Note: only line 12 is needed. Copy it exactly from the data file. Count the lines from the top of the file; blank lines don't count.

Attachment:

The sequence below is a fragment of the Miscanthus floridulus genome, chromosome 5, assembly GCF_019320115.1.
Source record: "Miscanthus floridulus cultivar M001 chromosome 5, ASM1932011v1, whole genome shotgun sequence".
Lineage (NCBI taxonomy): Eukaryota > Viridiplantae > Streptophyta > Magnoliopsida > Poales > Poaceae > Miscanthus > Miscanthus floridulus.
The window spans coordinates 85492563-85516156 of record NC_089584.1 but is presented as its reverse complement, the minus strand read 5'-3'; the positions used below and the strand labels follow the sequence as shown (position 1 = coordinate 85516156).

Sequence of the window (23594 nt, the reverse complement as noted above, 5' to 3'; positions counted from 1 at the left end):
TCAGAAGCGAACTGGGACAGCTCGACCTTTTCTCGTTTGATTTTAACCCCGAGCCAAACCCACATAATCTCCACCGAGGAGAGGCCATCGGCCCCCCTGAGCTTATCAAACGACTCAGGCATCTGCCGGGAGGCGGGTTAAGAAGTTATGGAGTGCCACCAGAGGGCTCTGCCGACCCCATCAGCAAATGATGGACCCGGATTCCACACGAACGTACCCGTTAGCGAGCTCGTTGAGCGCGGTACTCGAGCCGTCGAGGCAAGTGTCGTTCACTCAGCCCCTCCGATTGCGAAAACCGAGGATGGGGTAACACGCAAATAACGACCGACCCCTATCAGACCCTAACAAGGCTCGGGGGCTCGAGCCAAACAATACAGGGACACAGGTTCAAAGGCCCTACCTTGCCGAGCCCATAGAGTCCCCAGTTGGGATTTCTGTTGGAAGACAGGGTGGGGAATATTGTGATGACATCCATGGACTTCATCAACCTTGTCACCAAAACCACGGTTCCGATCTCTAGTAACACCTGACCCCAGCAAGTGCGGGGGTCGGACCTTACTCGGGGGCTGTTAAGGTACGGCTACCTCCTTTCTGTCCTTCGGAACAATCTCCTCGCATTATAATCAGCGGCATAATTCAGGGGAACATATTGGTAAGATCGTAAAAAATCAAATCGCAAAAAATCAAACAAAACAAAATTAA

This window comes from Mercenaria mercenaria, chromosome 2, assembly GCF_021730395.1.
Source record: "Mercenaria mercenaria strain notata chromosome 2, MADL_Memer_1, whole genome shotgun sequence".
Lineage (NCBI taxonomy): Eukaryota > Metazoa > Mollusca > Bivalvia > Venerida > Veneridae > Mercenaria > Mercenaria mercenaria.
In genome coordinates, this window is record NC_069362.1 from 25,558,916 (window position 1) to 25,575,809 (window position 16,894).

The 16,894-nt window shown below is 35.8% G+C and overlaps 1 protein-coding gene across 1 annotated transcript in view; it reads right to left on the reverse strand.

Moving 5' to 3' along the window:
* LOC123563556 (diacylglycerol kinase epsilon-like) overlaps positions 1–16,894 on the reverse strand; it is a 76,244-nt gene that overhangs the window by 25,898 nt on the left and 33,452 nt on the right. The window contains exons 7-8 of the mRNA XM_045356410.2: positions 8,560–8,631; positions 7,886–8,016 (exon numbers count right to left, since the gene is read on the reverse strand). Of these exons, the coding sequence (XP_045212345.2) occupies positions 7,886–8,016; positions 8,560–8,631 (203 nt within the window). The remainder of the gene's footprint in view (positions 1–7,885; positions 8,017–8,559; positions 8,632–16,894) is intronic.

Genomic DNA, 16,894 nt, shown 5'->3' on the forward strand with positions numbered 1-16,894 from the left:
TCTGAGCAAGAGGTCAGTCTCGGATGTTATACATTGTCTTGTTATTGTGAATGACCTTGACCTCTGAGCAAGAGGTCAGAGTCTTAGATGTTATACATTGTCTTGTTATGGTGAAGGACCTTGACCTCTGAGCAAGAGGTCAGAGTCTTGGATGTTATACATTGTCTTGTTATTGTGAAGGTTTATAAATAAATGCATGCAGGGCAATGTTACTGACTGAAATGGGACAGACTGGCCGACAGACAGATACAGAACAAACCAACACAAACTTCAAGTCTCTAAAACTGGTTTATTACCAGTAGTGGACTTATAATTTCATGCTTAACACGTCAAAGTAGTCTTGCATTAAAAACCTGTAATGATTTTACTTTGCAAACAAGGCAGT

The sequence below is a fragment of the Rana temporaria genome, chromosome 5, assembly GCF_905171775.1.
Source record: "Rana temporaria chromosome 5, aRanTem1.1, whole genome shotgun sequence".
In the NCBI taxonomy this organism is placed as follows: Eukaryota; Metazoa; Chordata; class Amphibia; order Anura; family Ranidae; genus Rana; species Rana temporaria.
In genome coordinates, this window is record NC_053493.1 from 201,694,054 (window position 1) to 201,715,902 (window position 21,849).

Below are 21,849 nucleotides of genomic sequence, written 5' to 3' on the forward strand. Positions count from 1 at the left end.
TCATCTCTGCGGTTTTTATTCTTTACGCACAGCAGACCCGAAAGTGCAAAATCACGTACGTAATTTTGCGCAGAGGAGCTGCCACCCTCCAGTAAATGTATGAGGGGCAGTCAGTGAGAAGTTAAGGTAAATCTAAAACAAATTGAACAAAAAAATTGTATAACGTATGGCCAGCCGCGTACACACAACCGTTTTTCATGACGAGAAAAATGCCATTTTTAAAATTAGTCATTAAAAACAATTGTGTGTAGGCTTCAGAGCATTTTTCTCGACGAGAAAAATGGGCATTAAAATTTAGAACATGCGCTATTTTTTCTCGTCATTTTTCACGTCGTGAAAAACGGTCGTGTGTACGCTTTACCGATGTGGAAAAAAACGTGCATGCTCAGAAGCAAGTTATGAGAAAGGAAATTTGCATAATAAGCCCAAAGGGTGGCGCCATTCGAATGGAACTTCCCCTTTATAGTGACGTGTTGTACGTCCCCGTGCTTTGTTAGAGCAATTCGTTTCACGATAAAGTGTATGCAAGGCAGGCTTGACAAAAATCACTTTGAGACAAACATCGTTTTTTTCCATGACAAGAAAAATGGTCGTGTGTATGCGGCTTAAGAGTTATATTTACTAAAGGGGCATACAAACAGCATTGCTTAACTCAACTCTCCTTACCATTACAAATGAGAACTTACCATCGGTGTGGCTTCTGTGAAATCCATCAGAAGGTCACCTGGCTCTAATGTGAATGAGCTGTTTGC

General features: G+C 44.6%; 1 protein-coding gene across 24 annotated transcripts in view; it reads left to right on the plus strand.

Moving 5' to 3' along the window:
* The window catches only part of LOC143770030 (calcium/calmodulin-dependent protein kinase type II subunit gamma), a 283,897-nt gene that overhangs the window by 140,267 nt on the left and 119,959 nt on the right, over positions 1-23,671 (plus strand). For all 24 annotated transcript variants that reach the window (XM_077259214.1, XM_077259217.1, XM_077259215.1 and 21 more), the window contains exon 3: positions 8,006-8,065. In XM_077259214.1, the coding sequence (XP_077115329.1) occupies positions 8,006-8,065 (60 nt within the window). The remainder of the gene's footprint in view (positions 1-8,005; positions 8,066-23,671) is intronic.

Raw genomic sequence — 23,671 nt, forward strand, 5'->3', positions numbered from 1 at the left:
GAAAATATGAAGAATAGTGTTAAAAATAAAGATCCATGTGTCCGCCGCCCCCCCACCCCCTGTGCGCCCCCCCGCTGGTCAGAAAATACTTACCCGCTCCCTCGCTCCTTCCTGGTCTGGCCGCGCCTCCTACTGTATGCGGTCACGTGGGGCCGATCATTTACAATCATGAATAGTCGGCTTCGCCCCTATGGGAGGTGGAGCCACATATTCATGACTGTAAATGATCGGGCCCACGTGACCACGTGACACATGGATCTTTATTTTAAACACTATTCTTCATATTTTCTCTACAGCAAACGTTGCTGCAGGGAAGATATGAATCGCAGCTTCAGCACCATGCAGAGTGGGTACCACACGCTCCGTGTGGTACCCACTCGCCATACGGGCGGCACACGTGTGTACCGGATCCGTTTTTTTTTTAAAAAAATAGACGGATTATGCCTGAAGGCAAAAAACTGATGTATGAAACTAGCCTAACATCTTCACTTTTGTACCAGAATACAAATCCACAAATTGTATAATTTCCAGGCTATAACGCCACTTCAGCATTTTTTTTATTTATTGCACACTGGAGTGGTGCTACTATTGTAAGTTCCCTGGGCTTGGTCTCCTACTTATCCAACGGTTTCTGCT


Moving 5' to 3' along the window: